International trade is playing an increasingly important role in the overall competitiveness of the European automotive industry. European manufacturers are global players, and therefore need a trade policy that is balanced, fair and reciprocal, providing impetus to produce for both European markets and for export.
European trade policy should serve to strengthen Europe's manufacturing base. Trade is a clear source of potential growth, but it needs the right environment in which to deliver the benefits.
- Maintain a comprehensive approach to trade policy that covers tariff elimination, the removal of non-tariff barriers and regulatory cooperation.
- Negotiate and conclude trade agreements only where there are mutually-anticipated benefits, or a 'level playing-field'.
- Carefully assess both the individual and the cumulative impacts of free trade agreements (FTAs) on the EU economy.
- Align Europe’s trade and industrial policies.
- Encourage the uptake by third countries of UN Regulations, in an effort to harmonise standards and to reduce the cost of placing automotive products on foreign markets.
- Ensure the systematic and regular monitoring of the implementation of FTAs.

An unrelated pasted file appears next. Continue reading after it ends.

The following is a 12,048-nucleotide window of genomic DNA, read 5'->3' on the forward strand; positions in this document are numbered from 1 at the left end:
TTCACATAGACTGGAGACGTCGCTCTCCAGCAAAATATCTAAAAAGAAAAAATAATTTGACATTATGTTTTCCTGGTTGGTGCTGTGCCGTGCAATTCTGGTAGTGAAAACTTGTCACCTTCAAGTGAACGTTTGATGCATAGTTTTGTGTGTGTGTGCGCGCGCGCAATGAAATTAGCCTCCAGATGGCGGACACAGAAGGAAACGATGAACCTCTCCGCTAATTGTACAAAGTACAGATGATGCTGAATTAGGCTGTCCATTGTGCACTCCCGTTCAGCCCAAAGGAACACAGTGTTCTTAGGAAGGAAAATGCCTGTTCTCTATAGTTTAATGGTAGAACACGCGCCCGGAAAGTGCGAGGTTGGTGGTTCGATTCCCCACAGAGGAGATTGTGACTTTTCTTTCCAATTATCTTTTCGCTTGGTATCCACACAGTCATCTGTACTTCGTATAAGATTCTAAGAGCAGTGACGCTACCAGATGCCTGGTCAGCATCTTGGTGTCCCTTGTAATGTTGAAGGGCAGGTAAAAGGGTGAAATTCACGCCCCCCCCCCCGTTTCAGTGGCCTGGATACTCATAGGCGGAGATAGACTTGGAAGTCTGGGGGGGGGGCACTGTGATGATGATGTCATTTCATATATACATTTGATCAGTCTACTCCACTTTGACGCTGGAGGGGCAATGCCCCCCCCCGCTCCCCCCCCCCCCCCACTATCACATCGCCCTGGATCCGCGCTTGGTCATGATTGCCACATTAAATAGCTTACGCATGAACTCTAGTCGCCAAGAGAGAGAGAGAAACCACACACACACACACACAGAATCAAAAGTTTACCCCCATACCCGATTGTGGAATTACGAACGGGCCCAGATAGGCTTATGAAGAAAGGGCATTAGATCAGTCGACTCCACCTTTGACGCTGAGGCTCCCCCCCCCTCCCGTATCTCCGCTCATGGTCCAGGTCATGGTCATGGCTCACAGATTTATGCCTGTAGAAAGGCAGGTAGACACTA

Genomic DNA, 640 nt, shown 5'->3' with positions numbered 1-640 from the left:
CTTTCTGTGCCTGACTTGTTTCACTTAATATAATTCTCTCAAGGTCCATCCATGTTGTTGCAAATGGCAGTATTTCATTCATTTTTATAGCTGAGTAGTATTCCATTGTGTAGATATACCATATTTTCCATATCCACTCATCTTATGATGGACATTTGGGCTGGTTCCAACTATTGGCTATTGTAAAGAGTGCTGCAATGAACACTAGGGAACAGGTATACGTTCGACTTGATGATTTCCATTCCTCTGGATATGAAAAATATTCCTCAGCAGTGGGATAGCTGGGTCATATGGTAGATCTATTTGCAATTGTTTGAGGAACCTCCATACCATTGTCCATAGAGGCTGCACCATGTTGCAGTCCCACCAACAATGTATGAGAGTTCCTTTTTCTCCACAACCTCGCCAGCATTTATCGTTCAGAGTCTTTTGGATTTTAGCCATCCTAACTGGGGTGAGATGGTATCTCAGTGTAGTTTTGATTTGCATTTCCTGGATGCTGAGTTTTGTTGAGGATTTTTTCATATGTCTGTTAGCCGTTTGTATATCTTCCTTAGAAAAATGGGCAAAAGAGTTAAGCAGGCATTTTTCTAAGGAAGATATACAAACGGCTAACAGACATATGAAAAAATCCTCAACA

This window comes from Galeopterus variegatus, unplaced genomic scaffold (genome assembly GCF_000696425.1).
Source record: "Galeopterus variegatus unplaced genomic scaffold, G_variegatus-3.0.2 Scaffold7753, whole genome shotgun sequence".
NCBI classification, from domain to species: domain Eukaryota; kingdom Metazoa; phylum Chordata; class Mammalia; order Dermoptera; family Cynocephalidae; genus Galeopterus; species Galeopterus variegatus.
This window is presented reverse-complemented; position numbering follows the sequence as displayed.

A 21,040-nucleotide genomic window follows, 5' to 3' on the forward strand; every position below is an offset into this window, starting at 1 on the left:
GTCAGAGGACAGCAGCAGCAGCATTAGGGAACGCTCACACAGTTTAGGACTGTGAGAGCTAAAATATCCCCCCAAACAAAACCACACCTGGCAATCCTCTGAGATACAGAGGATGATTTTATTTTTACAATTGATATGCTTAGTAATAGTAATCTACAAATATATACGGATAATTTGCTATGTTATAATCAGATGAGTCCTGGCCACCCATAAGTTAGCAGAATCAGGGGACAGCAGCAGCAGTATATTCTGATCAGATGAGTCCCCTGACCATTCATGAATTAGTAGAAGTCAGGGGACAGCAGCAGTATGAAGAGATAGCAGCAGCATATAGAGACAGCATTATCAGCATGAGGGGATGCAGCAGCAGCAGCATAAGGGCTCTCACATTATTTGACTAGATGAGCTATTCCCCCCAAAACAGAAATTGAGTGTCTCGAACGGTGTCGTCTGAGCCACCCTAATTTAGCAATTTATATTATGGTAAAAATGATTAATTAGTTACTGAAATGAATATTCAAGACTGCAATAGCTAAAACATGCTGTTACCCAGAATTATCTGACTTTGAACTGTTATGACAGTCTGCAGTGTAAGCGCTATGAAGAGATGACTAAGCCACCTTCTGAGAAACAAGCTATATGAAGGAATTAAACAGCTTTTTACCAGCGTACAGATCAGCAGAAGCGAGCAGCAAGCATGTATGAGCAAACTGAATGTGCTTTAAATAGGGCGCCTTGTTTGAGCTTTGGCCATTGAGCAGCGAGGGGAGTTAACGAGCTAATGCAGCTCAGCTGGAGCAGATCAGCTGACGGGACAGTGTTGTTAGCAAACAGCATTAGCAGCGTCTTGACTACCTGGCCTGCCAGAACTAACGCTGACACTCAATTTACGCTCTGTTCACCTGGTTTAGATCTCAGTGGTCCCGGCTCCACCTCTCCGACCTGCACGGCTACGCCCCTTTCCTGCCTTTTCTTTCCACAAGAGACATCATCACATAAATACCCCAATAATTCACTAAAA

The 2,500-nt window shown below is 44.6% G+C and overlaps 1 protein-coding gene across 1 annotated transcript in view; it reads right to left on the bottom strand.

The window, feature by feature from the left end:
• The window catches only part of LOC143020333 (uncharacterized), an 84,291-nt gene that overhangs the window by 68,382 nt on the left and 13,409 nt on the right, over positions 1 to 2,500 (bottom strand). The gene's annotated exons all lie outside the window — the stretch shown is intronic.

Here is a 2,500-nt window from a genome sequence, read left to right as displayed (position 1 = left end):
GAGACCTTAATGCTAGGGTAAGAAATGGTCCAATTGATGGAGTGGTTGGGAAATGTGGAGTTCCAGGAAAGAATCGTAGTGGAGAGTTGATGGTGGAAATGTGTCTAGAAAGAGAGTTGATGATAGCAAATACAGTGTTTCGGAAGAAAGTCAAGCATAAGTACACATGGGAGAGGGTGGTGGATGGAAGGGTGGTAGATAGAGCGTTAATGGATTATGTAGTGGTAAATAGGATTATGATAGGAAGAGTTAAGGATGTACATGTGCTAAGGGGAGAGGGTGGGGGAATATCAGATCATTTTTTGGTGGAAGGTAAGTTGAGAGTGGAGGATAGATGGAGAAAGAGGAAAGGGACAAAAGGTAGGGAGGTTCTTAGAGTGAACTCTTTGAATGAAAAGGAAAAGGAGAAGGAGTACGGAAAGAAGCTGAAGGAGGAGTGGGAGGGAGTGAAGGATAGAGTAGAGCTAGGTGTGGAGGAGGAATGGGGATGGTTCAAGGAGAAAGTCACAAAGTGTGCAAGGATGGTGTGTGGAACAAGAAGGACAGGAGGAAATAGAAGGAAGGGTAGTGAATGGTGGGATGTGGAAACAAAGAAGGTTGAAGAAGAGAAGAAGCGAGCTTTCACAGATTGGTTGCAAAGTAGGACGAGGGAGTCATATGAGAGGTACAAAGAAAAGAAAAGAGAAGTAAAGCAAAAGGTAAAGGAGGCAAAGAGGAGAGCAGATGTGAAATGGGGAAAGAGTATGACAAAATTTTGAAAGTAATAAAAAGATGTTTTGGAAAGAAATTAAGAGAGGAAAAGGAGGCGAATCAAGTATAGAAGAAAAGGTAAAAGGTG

- Eliminate any restrictions on exports and supplies of raw materials.
- Maximise the potential of the Transatlantic Trade and Investment Partnership (TTIP) by dismantling tariffs and achieving regulatory convergence with the US. Improve international harmonisation through the Global Technical Regulation process.
- Create full regulatory convergence with Japan based on UN Regulations, so that a vehicle or powertrain certified in Europe can be sold in Japan without the need for further testing, certification, marking or modification.
- Carefully assess the implementation of the EU-South Korea FTA to ensure it is executed fairly and correctly.
- Create a level playing field for European manufacturers in emerging markets such as China.